Bates said the crew did bucket work, reconnaissance, crew and cargo shuttles on a number of fires including Baldy Peak, Middle Ridge, Rock Pile and Harmon Heights. “We staffed helicopter 19BH, which is on contract with the state of Minnesota, but is offered up to help out other states during summer months,” Bates said.
Fifteen years ago, the DNR set up a Map Mobile unit that would bring mobile mapping technology to the scene of remote wildfires. The unit’s first call: New York City and the deadly scene of what is now known simply as 9/11.
Within days of the terrorist attack on the World Trade Center that killed thousands, seven DNR forestry employees were called on to help search and recovery crews, with five of these called to assist with mapping the attack’s aftermath in a 16-acre area of lower Manhattan.
Though it sounds complex, more difficult for Paul Olson, a GIS analyst in Grand Rapids, was working amid “all of the tragedy. So many people lost their lives. Technically it wasn’t a challenge. It was the emotional toll.”
At Ground Zero, he stood in awe of the devastation while taking photos to include in an overview map.
“You felt like you were watching history,” he said of the two-week assignment in mid-September 2001.
They mapped and recorded locations of “significant findings,” such as plane parts, casualties and personal items like jewelry, purses and wallets. Some maps pinpointed potential safety hazards where heavy equipment such as cranes were located or hot spots where below ground fires were still burning. Maps were constantly updated as the search continued.
Tim Aunan, who left the DNR in 2013, recalled the many fires burning all around the rubble of what they called “the pile” and the strong smell of jet fuel. “You could also smell death,” said Aunan, now a natural resources instructor at Itasca Community College in Grand Rapids. His memories of the tragedy often come to him when he teaches a dendrology class and how to identify the downy arrowwood plant with its smell of rotting flesh. “It sort of reminds me of that smell of 9/11,” he said. “Every time I teach it I can smell it.”
Olson said the DNR team got the call to help because they are part of the National Incident Management System. “We were credentialed and experienced. We had the mobile equipment and we were ready.”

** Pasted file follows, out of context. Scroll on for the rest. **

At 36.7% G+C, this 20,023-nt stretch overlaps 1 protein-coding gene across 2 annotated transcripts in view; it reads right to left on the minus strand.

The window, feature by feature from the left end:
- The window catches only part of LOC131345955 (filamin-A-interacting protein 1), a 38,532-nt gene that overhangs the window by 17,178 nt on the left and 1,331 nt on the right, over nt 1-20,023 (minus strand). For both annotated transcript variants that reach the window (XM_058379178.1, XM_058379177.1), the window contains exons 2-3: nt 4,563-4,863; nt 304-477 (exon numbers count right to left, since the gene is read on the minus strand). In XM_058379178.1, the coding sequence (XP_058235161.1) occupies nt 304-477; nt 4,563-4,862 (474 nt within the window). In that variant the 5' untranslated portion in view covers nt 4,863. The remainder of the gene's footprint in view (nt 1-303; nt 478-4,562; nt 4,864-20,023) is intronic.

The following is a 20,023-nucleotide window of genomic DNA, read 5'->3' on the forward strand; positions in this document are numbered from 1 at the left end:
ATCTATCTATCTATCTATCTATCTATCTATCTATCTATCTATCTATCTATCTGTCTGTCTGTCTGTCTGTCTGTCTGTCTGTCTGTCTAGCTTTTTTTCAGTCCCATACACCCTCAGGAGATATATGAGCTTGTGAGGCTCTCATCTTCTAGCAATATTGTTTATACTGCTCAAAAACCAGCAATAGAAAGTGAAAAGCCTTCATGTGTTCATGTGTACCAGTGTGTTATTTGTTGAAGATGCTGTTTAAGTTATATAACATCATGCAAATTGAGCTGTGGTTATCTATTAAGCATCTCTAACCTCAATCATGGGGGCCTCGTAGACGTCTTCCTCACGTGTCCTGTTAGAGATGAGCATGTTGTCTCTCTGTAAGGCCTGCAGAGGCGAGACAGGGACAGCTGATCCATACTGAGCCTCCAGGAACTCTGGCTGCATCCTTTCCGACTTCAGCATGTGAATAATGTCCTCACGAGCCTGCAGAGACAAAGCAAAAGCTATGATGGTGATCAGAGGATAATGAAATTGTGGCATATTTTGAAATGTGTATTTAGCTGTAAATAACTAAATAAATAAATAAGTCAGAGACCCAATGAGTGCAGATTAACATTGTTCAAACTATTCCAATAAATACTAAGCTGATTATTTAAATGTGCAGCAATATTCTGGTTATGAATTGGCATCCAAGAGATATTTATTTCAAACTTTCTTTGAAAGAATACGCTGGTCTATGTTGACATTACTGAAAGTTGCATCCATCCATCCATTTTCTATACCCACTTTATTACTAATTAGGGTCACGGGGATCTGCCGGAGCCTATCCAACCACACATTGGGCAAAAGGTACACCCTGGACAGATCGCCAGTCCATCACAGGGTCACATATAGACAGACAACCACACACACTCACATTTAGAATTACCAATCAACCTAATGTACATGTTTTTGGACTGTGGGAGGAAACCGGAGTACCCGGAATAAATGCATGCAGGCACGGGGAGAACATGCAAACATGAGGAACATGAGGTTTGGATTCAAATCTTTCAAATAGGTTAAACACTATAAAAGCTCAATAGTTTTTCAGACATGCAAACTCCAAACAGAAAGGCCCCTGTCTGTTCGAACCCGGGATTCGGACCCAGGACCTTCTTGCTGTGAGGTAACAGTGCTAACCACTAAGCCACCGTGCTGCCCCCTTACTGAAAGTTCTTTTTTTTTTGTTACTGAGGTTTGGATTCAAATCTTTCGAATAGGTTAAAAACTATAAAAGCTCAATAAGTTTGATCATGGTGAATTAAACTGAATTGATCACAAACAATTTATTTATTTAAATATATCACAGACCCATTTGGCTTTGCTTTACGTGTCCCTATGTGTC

Of the seven DNR employees who were on the scene in New York, Olson and Cindy Tisdell are still with the agency. Tisdell, office manager in the Bemidji area office, was an ordering manager for recovery equipment and supplies.
Watch a video created by the communications team in October 2001.
Wanted: Details about your summer fire assignment
We asked Minnesota Incident Command System (MNICS) members and friends to submit “What I Did on My Summer Fire Assignment” photos and recollections. Thanks for emailing them to email@example.com. Here is our first installment.
Minnesota Interagency Fire Center’s Ginger Humphrey recently worked at the Berry Fire dispatch center in Moose, Wyoming. She stayed in Jackson Hole and quickly made friends with fellow dispatchers from Alaska, Texas, New Mexico and Arizona. The dispatch office window overlooked the Snake River where wildlife was abundant and in plain view at Yellowstone National Park.
Last month MIFC crew #3, led by Adam Cook (USFS), was assigned to the 41,700-acre Rail Fire near Unity, Oregon. Hard work, positive attitudes, safety and ingenuity prevailed. The crew spent their days “holding the fire line and watching the green for smoke.” Before demobilizing, Meghan Ring (DNR) took a crew shot using a newly constructed ‘firefighter selfie stick’ made of duct tape, a combi tool and a smart phone.
As of today, the Minnesota Interagency Fire Center had 142 personnel on assignment in 11 states. Mobilized resources include 7 aircraft, 1 crew and 30 trucks or engines. Minnesota Incident Command System members have traveled to California, Colorado, Idaho, Michigan, Montana, Nevada, Oregon, South Dakota, Washington, Wisconsin and Wyoming.